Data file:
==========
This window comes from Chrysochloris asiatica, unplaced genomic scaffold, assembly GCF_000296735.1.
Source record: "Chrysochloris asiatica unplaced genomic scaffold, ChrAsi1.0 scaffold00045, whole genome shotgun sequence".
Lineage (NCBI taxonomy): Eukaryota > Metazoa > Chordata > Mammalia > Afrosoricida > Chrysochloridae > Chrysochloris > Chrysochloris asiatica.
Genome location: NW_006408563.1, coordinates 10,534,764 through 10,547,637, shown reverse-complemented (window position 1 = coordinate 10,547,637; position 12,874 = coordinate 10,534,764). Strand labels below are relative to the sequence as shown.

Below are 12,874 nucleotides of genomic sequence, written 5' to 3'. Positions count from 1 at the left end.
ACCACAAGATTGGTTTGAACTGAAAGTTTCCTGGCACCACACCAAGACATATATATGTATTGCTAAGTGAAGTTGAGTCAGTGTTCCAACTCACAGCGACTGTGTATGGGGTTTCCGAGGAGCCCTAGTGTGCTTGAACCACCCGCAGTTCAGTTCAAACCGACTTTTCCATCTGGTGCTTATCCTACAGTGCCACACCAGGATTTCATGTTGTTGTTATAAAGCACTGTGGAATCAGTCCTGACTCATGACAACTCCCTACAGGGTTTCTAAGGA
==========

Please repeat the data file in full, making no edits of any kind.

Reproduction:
This window comes from Chrysochloris asiatica, unplaced genomic scaffold, assembly GCF_000296735.1.
Source record: "Chrysochloris asiatica unplaced genomic scaffold, ChrAsi1.0 scaffold00045, whole genome shotgun sequence".
Lineage (NCBI taxonomy): Eukaryota > Metazoa > Chordata > Mammalia > Afrosoricida > Chrysochloridae > Chrysochloris > Chrysochloris asiatica.
Genome location: NW_006408563.1, coordinates 10,534,764 through 10,547,637, shown reverse-complemented (window position 1 = coordinate 10,547,637; position 12,874 = coordinate 10,534,764). Strand labels below are relative to the sequence as shown.

Below are 12,874 nucleotides of genomic sequence, written 5' to 3'. Positions count from 1 at the left end.
ACCACAAGATTGGTTTGAACTGAAAGTTTCCTGGCACCACACCAAGACATATATATGTATTGCTAAGTGAAGTTGAGTCAGTGTTCCAACTCACAGCGACTGTGTATGGGGTTTCCGAGGAGCCCTAGTGTGCTTGAACCACCCGCAGTTCAGTTCAAACCGACTTTTCCATCTGGTGCTTATCCTACAGTGCCACACCAGGATTTCATGTTGTTGTTATAAAGCACTGTGGAATCAGTCCTGACTCATGACAACTCCCTACAGGGTTTCTAAGGA